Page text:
We're liking Daniel Craig, "In the Next Room," the short-story collection "Astray," Al Hirschfield and Soundgarden.
1 With due respect to Sean Connery, the 007 mantle has been passed. In "Skyfall," his third outing as Britain's indispensable superspy, Daniel Craig makes the character his own. His James Bond is as cunning, courageous, carnal and existentially cool as any we've seen. He's also fallible. He mourns fallen colleagues, bleeds when shot, suffers the punishing physical and spiritual pangs of life as a middle-aged government hit man. It helps that's he's playing off the best Bond villain ever: Silva (Javier Bardem), a flamboyant sociopath with deep, bitter scores to settle.
2 A play about the early medical uses of the vibrator has the potential to be an "SNL" sketch, loaded with double entendre and broad winks. Playwright Sarah Ruhl's "In the Next Room, or the Vibrator Play" doesn't shy from the humor of looking back at past mores, but she puts the jape to a serious use: technology's temporary buzz does not answer the eternal need for intimacy. At the Jungle Theater, director Sarah Rasmussen coaxes performances that are perfectly pitched. In particular, Christina Baldwin and John Middleton shine -- though watch for exquisite moments with Annie Enneking and Austene Van, too.
3 It's the kind of book that could come off as assignment-y: Select an odd historical footnote and imagine it into a short story. In the hands of Emma Donoghue, however, the payoff is anything but rote. Her new story collection, "Astray," hopscotches between eras and locations (London, the Yukon, Jersey City), dropping the reader into situations that are by turn heartbreaking, mysterious, charming and off-kilter. A slave master's wife joins a slave in a hastily planned escape. A daughter uncovers a shattering secret about her famous father. Two young gold miners nearly freeze to death. Each story is followed by a note on the source. Donoghue's ability to voice a wide range of characters is uncanny. Fourteen stories and nary a clunker among them.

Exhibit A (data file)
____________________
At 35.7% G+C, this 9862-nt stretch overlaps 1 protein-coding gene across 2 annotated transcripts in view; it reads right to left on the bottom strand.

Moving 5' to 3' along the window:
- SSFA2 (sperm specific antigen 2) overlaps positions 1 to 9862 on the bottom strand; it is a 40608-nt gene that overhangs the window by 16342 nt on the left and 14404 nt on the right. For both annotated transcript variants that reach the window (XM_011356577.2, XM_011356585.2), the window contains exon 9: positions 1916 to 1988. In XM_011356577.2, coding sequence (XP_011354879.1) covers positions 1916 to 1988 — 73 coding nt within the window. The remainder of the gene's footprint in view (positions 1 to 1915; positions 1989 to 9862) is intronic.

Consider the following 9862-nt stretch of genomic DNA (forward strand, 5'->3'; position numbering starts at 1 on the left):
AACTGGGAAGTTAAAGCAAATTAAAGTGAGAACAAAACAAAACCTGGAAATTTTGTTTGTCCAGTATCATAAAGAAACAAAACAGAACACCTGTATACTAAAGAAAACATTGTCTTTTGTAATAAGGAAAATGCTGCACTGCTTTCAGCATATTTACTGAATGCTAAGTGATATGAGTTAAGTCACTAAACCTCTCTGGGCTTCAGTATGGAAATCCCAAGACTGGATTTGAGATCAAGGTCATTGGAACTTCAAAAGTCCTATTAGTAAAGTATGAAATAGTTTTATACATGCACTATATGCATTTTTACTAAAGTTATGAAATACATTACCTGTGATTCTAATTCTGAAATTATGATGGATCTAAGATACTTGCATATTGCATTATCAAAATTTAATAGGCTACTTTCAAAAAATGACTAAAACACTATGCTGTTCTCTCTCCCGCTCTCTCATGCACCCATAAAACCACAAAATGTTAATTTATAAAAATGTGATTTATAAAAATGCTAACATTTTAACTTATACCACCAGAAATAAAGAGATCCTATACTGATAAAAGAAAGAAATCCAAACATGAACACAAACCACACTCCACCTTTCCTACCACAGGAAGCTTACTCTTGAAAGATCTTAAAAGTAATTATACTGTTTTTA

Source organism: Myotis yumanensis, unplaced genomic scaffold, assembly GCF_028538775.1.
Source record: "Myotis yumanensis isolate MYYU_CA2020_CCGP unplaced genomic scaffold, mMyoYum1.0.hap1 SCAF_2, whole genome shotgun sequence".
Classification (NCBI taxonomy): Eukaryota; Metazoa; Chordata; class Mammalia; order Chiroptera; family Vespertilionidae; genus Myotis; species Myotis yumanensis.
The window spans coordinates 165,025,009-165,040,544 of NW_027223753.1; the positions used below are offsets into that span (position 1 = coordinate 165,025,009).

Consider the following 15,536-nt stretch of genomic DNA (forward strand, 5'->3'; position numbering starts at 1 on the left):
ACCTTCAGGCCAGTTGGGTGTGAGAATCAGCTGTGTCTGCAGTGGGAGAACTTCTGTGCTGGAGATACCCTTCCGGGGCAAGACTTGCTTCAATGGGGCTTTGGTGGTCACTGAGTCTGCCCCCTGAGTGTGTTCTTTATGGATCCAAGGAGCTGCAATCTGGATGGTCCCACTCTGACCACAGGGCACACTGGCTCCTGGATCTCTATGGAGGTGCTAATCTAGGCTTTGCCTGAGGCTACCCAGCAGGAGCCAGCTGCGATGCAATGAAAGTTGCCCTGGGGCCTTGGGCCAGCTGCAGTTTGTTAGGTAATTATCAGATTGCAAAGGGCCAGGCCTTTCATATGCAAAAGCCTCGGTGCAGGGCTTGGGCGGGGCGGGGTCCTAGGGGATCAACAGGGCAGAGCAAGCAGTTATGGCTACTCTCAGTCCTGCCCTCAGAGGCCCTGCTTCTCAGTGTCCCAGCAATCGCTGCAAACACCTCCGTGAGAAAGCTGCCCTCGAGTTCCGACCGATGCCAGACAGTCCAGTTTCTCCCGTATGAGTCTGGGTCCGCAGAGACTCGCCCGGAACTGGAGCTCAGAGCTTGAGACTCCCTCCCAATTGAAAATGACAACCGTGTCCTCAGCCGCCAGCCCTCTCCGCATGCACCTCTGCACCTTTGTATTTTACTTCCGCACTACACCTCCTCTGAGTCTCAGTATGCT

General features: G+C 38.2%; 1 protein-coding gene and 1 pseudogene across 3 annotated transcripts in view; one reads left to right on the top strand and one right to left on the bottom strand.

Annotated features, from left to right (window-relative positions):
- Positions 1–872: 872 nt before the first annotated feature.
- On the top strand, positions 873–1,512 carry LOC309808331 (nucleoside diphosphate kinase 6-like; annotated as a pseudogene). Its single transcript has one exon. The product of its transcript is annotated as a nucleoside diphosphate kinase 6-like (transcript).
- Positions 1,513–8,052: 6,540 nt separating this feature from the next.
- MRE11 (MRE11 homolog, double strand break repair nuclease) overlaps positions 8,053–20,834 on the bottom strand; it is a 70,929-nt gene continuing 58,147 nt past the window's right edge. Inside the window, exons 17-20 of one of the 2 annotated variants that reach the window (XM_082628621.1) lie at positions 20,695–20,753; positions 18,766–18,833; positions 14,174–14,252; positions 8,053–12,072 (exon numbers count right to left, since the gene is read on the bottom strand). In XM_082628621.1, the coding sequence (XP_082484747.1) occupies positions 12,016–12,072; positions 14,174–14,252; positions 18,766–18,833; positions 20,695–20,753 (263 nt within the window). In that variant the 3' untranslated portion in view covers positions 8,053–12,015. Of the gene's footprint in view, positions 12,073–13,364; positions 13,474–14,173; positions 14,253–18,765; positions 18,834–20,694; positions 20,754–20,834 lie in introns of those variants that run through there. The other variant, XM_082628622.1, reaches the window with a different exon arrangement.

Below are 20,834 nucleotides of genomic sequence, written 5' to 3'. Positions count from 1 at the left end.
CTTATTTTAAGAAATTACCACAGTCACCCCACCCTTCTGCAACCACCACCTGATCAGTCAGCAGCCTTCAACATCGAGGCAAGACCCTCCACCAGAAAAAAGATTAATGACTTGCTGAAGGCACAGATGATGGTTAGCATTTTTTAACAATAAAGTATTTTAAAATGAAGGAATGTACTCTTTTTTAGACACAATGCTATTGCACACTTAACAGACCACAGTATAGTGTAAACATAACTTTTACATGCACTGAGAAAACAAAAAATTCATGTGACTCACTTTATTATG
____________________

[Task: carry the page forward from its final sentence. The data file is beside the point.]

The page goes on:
4 Al Hirschfeld's drawings may have been the toast of Broadway, but for kids across the rest of America, the greatest caricaturist of the past half-century is Mad magazine's Mort Drucker. The brilliant artist is celebrated in "Mort Drucker: Five Decades of His Finest Works," a generous collection of classic spoofs of everything from "Bonanza" to "House." To flip through these pages is to take a trip through the changing pop culture, from musicals in the 1960s to big-screen blockbusters in the '70s and '80s to the explosion of TV in more recent years. The book includes testimonials from Michael J. Fox, Steven Spielberg and J.J. Abrams, as well as a colorful poster suitable for both framing and laughing out loud.
5 Against many odds, including the truly odd distraction that has been singer Chris Cornell's solo career, Soundgarden's "King Animal" reignites the towering inferno stifled by the band's breakup 15 years ago. The metallic Seattle grunge heroes revisit both their rawer and sludgier early days and their more anthemic and polished commercial heyday for the reunion album, which lands Tuesday -- hopefully a precursor to an overdue Twin Cities date.
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